Filed under: Events, Tasting rooms, Wine travel | Tags: 2011 Anderson Valley Pinot Noir Festival, anderson valley pinot noir, Anderson Valley Pinot Noir Festival 2011, Apple Farm, Baxter Winery, Drew pinot noir, Fulcrum Wine, Greenwood Ridge Vineyards, Londer Vineyards, Mary Elke
One of the best things about the Anderson Valley Pinot Noir Festival is the food. The options at the technical conference lunch (pulled pork sandwiches), BBQ (paella) and the Grand Tasting (grilled lamb chops) were all good, but the real treats are at the winemaker dinners on Saturday night and during winery open houses on Sunday.
After a day of being on our feet pouring, talking and serving others at the Grand Tasting, we always enjoy sitting down and getting served at a winemaker dinner.
Of the three or four different winemaker dinners scheduled for the festival, we bought our tickets early for the dinner at the Apple Farm, with Drew Wines and Greenwood Ridge Vineyards. The dinner started with appetizers and white wines in the courtyard at the Apple Farm, a relaxed haven for slow food. Here’s the menu in full from the evening:
Olive oil tart with sweet onion and thyme
First local salmon tartare
Greenwood Ridge 2008 Riesling
Drew 2010 Albarino, Wentzel Vineyard
A soup of two peas with mint
Greenwood Ridge 2009 Sauvignon Blanc
Drew 2009 Pinot Noir, Morning Dew
Grilled & roasted leg of lamb in a coffee chile rub, creamy braised leeks and favas
Drew 2008 Ornbaun Syrah
Greenwood Ridge 2007 Merlot
A simple salad with Meyer lemon
Drew 2002 Vogelzang Cabernet Franc
Citrus almond torte with kumquats and cream
Greenwood 2006 late harvest Riesling
The dinner was as delicious as the menu reads and both winemakers, Jason Drew from Drew and Allan Green from Greenwood Ridge, devoted a lot of time to visiting each table to talk about the wines.
It’s hard to imagine that we would have any room left for all the food at the open houses on Sunday, but we were up for the challenge. At the open houses being held at the different wineries in Anderson Valley, library releases and magnums (1.5L bottles) are poured alongside a tempting array of pinot-friendly foods. And since we don’t have a tasting room in the valley, and frankly had too few wines in our inventory to pour at anyone else’s open house, Sunday is a day for us to relax and enjoy being a wine consumer.
After a quick fuel-up of coffee and pastries, we hit the trail, starting at Mary Elke’s. We were excited to see a sparkling wine open, as that is Jennifer’s favorite way to start a day of wine-tasting. The Mary Elke Brut (NV) was a perfect pairing with the savory chicken tacos being served from a taco stand from Alicia’s Restaurant that Mary had arranged. We also sniffed, swirled and spat our way through her chardonnay, pinot gris and pinot noir selections – all incredible wines.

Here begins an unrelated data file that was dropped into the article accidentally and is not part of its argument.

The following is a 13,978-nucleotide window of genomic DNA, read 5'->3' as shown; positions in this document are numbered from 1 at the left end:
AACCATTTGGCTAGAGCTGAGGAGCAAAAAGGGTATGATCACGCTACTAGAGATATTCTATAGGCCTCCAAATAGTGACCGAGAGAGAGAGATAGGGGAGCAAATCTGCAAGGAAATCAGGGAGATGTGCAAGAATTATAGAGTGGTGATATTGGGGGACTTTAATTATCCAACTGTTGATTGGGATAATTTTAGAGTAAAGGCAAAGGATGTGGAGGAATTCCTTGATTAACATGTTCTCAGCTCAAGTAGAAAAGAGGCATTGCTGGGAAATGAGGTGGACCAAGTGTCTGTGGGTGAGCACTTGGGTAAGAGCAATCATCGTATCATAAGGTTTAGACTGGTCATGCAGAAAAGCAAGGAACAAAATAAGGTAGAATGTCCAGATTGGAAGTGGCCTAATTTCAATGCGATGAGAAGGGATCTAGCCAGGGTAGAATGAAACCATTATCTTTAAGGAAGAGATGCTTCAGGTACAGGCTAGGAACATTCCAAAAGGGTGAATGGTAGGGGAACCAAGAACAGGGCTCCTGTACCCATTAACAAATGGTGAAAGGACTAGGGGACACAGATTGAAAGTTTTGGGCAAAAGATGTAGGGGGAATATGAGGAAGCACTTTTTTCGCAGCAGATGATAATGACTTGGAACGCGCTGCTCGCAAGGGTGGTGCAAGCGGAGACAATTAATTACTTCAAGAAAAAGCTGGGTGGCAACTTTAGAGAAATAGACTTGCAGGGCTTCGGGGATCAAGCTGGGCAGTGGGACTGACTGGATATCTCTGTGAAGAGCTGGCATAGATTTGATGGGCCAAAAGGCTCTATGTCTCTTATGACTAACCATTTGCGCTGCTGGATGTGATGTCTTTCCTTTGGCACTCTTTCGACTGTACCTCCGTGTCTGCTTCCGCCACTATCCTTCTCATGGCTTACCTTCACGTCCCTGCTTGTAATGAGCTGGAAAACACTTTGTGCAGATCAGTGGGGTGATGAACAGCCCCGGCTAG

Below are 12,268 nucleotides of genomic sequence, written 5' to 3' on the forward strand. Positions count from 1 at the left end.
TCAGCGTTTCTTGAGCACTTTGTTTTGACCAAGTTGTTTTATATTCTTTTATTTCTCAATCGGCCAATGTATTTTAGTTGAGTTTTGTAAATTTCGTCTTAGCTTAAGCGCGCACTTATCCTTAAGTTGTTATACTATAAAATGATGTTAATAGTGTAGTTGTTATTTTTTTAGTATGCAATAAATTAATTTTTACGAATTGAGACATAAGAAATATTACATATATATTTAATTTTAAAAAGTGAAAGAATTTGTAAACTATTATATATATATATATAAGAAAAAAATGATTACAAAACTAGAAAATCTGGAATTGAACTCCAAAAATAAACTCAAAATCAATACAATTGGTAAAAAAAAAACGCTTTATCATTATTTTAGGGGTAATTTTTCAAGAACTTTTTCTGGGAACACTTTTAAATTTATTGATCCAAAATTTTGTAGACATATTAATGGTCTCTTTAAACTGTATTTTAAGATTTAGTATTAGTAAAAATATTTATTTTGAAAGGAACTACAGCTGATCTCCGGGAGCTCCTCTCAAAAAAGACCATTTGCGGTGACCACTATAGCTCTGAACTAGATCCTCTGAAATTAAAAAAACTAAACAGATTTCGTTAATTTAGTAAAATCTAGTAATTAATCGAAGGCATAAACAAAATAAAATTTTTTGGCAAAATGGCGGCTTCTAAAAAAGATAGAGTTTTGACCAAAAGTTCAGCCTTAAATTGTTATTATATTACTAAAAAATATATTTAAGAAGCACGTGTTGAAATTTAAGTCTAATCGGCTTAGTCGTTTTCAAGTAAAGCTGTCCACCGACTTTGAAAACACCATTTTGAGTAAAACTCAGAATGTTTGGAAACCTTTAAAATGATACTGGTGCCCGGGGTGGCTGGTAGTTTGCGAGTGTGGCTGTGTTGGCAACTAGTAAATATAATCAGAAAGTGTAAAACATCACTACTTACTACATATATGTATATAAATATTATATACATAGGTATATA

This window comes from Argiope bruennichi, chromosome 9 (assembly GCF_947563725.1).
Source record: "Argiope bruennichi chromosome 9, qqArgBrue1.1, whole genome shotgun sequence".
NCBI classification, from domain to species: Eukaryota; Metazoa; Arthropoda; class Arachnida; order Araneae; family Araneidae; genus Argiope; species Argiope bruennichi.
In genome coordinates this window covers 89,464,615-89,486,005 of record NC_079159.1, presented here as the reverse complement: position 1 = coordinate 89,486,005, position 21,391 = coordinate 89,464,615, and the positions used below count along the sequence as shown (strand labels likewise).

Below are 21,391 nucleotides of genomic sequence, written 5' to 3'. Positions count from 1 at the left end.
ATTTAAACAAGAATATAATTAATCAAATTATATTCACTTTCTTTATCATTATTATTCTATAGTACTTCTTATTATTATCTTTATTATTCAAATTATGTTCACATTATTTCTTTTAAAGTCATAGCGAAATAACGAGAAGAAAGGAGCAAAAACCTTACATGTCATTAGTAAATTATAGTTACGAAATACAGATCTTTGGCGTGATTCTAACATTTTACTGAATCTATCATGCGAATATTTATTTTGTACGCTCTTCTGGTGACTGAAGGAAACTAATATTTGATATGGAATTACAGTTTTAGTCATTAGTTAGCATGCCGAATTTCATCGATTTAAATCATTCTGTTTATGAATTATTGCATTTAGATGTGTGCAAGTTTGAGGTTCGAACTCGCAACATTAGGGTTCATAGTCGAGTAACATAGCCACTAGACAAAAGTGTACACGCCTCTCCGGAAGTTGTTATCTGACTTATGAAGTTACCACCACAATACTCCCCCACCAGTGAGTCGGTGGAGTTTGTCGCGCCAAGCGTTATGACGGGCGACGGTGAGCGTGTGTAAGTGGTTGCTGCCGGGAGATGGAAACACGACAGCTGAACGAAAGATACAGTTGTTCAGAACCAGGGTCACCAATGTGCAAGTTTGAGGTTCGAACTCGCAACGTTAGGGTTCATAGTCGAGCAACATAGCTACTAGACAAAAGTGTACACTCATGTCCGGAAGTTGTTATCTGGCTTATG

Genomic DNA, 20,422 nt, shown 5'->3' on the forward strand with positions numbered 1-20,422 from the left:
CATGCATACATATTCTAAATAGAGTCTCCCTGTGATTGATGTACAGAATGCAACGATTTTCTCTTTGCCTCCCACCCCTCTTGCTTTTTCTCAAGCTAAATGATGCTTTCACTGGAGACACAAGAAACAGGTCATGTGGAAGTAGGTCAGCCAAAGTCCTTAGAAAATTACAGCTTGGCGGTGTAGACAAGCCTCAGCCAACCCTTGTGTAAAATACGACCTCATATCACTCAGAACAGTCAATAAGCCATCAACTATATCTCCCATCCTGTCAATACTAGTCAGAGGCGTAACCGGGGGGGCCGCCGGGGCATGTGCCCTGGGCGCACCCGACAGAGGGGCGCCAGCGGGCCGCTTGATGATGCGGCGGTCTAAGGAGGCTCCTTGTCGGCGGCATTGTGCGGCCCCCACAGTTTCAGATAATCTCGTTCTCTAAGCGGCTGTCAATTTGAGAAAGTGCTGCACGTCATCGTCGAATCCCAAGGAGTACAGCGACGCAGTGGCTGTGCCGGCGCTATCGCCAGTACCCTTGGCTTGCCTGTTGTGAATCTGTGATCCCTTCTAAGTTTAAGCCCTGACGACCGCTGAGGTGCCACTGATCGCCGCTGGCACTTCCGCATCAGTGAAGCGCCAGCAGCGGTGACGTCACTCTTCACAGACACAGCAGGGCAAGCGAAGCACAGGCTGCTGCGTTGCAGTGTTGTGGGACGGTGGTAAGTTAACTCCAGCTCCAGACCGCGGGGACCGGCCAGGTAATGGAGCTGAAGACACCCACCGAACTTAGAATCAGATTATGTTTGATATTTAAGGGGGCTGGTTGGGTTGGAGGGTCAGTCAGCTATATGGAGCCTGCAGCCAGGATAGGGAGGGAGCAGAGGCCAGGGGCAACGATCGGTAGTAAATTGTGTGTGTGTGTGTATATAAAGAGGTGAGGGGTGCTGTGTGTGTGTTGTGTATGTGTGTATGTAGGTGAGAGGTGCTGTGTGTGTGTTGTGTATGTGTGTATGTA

We motored down to the Madrones, a new complex of tasting rooms, shops and lodging in Philo and made our way through Berridge Wines, Lula and Drew. Each were pouring wines from some vineyards and AVAs that are off the beaten path – places like Comptche (where we get fruit from Oppenlander Vineyard), Mendocino Ridge and Manchester Ridge.
Sundays at the open houses wouldn’t be the same without a stop at the “Barn” at Londer Vineyards. We’re making pinot noir with fruit from Londer Vineyards, so it was great to stop by and say hi to Larry and Shirlee, enjoy their wines and get a warm greeting from their dogs. David Rossi of Fulcrum Wines was also pouring at the barn as he is also purchasing fruit from the Londers. We took a detour up the hill to check on the vines and it looks like they are doing well, despite the threat of frost in early April.
We wrapped up our day of wine tasting at one of our favorite open houses up at Baxter Winery. After the long, winding drive up the hill to their homestead, we were greeted with smiles and glasses of pinot noir by Phil Baxter and his wife Claire. Other friends and family were there helping out as well, serving up the always tasty lamb sliders.
After tucking in to the fine lunch and trying a few of the current releases, we escaped the somewhat blustery day by heading into the barrel room to taste some of the 2009s still finishing barrel aging. Phil ages all of his pinot noirs in neutral (no new barrels) oak and therefore the wine can (and usually needs) to stay in barrel longer. This, and other winemaking techniques, were the topic of discussion as we drifted into “shop talk” towards the end of our visit. The friendly atmosphere of Baxter was typical of what we love so much about Anderson Valley and was a great way to end the weekend before our trip back to San Francisco.
For part 1 of our pinot fest recap, focusing on the technical conference, click here. For part 2 on the Grand Tasting, click here. And keep an eye out for an upcoming post on our visit to Wentzel Vineyard.
Filed under: Tasting notes, Wine travel | Tags: Bern Ramey, Dorothy Gaiter, Fleury, John Brecher, Open That Bottle Night, Pinot Noir, Vynfields, Waits-Mast Pinot Noir
It was dinner for two this year for us on Open That Bottle Night (OTBN) 2011. In the past, we have gathered friends together and shared multiple bottles of wine, but this year it was just Ms. Waits and Mr. Mast enjoying some good wine together. It had been a busy beginning of the year and we had just had Brian’s teenage nieces visiting for a week, so we didn’t have our act together this time around. Alas, there’s always each other and it was nice to sit down to a delicious meal, open some great wines and debrief on our week.